Had the Berlin Wall survived until next year 2011, I would have shared a 50th anniversary with it. It was built in 1961 the year I was born and is the iconic symbol of the Cold War and the divide between East and West. As it happens the Wall fell in 1989 (another momentous year for me again a whole other blog!) We walked along the remnants of it today on Niederkirchnerstraße on our way to a remarkable museum “The Topography of Terror” It’s an outdoor museum located in Niederkirchnerstraße formerly Prinz-Albrecht-Strasse, on the site of buildings which during the Nazi regimefrom 1933 to 1945 were the headquarters of the Gestapo and theSS, the principal instruments of repression during the Nazi era. The second world war had finished 16 years before I was born and by the time I became even vaguely aware that it had happened well over 2o years had past. I became aware of the second world war via movies and comics, not great sources of information. My one direct connection with that war was our good neighbour Johnny Mullen, a veteran of the evacuation form Dunkirk. Johnny looked and carried himself like a soldier. Straight back with the newspaper tucked under his arm like a swagger stick and his boots polished to a mirror shine. He strode up the road to “the Island” brickyard where he worked like he was on parade and at a quick march. But for me the second world war was dim and distant history the stuff of celluloid and black and white Commando Comics. The visit today to the “Topography of Terror” museum made it very real for me. The exhibition of photographs and documents that charts the rise of the Nazis Party and more particularly the SS and Gestapo was chilling made all the more powerful by the fact that we were standing on the site where they organised the systematic extermination of the Jews and others. It is remarkable to be in a city were both the second world war and the cold war still have such an impact. Flicking through the glossy books that make a pictorial comparison between Berlin now and how it was only 20, 50, 70 years ago and see the changes brought about in that relatively short period of time is remarkable. If any people on earth could talk with more authority about change it has to be the Berliners.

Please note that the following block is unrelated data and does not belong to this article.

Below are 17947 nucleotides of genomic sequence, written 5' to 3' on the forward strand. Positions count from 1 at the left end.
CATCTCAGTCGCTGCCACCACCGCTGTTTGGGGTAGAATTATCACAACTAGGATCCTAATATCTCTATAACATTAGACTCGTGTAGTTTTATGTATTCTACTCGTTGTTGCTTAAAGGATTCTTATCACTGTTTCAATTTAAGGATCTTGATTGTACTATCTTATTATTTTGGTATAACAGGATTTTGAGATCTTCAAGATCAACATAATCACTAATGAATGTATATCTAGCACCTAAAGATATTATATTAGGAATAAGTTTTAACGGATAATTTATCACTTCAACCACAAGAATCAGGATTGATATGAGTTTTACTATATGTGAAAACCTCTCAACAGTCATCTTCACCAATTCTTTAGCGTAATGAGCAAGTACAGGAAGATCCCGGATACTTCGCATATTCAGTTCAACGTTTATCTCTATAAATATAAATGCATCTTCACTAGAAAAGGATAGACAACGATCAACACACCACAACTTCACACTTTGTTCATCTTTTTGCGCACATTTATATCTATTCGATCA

Two photos i took today among many were of a photo in the Topography of Terror Museum of a man refusing to join in the salute to Hitler on a visit to a ship yard before the war. The Second photo is whats left of the 50 year old Berlin Wall
Hi Oliver I signed up to find out about this blogging business. Let me say that you seem to have very quickly appreciated the “special” character of the City of Berlin. I especially agree with your comment about change.
The Berliners have also endured terrible hardship and suffering – as a result of the actions of some of their leaders.
Today the city is in a continuous state of change. The present governing Mayor, Klaus Wowereit, described Berlin as “Arm aber Sexy” (Poor but sexy) and I would tend to agree!
Its ability to inspire both its citizens and its visitors is legendary. I love most of all the “unexpectedness” of the place. Just when I think I’ve got it sussed someting jumps up and forces me to rethink.
I have, however, found a bus that is mostly late and that reassures me. It is human after all!
This bus, the 101 from Moabit to Zehlendorf inspired me to dedicate one of my Berlin poems to it! – You see! I told you this place is special!
“Poor but Sexy” a good one. It’s alway reassuring to find the thing that doesn’t quite go like clock work. I’d love to read your 101 Moabit to Zehlendorf poem.